Abstract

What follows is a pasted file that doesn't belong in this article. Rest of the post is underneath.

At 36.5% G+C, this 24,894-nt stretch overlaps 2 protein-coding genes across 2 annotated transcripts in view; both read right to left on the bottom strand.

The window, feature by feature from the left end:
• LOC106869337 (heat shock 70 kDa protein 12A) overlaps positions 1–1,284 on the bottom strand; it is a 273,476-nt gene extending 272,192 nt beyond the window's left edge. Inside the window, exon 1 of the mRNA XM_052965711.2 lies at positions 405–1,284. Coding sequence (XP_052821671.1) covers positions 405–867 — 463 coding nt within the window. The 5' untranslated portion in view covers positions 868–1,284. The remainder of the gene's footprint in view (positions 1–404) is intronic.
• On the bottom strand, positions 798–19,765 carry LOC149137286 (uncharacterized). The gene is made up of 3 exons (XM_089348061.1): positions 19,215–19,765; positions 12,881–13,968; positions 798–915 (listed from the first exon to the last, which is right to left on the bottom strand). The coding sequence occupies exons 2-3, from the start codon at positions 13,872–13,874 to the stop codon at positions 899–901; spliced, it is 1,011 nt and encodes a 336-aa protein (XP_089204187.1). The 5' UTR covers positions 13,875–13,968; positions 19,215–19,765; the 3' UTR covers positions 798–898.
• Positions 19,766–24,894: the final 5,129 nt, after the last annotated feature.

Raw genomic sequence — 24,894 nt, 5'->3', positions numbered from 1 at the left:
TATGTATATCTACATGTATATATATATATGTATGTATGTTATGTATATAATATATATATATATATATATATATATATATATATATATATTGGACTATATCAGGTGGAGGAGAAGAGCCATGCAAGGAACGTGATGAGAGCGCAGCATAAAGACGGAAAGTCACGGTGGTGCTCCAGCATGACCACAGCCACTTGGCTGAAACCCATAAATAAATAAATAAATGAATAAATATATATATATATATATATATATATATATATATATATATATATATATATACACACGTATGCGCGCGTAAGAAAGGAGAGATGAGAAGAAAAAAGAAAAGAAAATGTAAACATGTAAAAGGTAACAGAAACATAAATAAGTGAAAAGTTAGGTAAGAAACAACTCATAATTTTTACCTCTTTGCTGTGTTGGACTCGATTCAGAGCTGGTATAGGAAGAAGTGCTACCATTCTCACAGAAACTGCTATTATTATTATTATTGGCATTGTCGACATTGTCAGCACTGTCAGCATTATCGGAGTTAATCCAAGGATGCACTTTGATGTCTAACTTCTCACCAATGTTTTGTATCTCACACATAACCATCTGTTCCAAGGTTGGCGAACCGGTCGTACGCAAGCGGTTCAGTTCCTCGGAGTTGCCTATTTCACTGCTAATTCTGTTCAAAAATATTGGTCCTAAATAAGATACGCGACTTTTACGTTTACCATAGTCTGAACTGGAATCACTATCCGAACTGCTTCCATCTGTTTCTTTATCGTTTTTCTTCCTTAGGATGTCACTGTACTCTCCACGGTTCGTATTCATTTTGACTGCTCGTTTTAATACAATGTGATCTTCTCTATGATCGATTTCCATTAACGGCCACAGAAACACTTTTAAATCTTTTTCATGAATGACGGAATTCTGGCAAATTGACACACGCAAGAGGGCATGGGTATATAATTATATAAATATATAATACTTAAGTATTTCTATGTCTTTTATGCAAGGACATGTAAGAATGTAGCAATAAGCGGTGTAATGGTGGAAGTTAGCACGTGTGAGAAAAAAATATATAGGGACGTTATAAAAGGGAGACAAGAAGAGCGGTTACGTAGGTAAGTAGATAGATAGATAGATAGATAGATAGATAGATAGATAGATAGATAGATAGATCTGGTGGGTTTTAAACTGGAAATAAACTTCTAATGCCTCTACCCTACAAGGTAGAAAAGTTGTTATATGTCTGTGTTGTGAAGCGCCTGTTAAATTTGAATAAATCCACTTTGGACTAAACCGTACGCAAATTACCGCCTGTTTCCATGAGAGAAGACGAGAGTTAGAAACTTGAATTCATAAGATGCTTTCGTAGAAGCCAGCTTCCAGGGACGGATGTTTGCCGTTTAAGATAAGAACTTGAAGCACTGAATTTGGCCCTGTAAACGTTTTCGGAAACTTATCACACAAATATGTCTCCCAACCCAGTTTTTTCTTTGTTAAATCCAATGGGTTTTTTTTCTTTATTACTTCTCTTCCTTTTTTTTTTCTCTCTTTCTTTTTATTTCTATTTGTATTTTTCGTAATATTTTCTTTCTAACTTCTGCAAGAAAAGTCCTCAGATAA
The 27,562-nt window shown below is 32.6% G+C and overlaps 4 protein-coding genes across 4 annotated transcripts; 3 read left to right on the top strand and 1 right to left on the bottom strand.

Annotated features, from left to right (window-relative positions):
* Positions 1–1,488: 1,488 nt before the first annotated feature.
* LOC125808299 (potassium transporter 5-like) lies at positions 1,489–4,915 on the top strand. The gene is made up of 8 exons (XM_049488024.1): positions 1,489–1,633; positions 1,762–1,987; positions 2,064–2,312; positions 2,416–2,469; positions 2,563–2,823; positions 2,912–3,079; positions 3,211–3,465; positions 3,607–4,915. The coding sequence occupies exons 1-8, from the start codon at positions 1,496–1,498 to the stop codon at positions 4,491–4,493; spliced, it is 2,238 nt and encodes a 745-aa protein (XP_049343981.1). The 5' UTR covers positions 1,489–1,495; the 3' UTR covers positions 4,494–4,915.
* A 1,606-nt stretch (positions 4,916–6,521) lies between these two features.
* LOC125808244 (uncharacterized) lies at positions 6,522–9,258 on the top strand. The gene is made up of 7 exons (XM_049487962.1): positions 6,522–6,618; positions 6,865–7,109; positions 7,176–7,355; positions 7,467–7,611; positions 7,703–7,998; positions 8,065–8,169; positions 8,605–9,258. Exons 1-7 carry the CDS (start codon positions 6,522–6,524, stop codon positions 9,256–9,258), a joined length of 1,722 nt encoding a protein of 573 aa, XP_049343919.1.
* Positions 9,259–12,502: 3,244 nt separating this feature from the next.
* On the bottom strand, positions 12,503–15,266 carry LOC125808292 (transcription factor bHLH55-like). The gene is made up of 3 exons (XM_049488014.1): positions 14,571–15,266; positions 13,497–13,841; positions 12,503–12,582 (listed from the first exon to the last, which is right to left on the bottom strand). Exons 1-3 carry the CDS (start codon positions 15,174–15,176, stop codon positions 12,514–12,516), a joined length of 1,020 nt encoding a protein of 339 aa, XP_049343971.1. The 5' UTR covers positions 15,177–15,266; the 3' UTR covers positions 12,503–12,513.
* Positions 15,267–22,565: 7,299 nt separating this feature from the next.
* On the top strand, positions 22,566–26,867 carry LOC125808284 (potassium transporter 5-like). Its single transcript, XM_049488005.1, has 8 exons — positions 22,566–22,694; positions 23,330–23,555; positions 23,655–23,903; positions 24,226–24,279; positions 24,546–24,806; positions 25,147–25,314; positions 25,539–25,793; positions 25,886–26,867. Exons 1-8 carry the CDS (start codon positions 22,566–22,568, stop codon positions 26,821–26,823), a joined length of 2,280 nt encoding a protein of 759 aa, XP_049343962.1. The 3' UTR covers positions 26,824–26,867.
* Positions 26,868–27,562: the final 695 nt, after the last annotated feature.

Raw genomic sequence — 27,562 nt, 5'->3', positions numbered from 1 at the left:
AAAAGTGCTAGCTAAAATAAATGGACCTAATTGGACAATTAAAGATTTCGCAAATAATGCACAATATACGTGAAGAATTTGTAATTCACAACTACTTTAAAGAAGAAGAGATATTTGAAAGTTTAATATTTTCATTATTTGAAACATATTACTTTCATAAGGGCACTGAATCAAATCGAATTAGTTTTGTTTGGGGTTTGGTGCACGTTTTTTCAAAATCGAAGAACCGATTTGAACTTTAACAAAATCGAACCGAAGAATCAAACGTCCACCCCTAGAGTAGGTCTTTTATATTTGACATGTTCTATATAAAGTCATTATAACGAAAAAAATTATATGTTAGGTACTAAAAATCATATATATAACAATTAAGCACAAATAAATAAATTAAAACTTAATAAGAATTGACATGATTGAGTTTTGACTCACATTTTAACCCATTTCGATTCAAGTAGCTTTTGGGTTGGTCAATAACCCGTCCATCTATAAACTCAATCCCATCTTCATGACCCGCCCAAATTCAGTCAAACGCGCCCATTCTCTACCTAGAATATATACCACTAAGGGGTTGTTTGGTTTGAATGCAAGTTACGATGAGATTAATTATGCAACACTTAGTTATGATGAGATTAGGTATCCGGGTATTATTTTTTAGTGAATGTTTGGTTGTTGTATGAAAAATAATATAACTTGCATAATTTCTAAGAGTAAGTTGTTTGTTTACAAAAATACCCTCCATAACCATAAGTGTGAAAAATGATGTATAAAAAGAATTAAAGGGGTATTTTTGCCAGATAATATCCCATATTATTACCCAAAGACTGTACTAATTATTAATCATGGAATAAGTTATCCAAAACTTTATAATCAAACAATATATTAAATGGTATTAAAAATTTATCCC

Volcanic rocks of the Archean Oxford Lake Group are characterized by a stratigraphic progression from mafic to felsic compositions, accompanied by a systematic decrease in incompatible element abundances. This, coupled with high abundances of Sr, Rb, K2O, and La, high (La/Yb)n, and unfractionated (flat to concave) heavy-REE (rare earth element) profiles, distinguishes these rocks as an Archean shoshonite to high-K andesite – dacite–rhyolite series, directly comparable to modern analogues formed in convergent tectonic settings. The trace-element data support a model of petrogenesis in which an Archean mantle source region was modified by volatiles rich in large-ion-lithophile elements, the modified mantle was subjected to partial melting forming a parental liquid of shoshonitic character, and this liquid principally underwent amphibole fractionation to form the evolved rock compositions. This process is envisaged as terminal magmatism during the final (senile) stage of activity in an arc setting. The Rb–Sr age (2650 ± 80 Ma) and initial-Sr ratio (0.70145 ± 38) of the Oxford Lake Group are in accord with this model; when coupled with the 2.7 Ga age for the underlying Hayes River Group volcanics, these data indicate a short interval (<50 Ma?) for Archean crustal development in the area.

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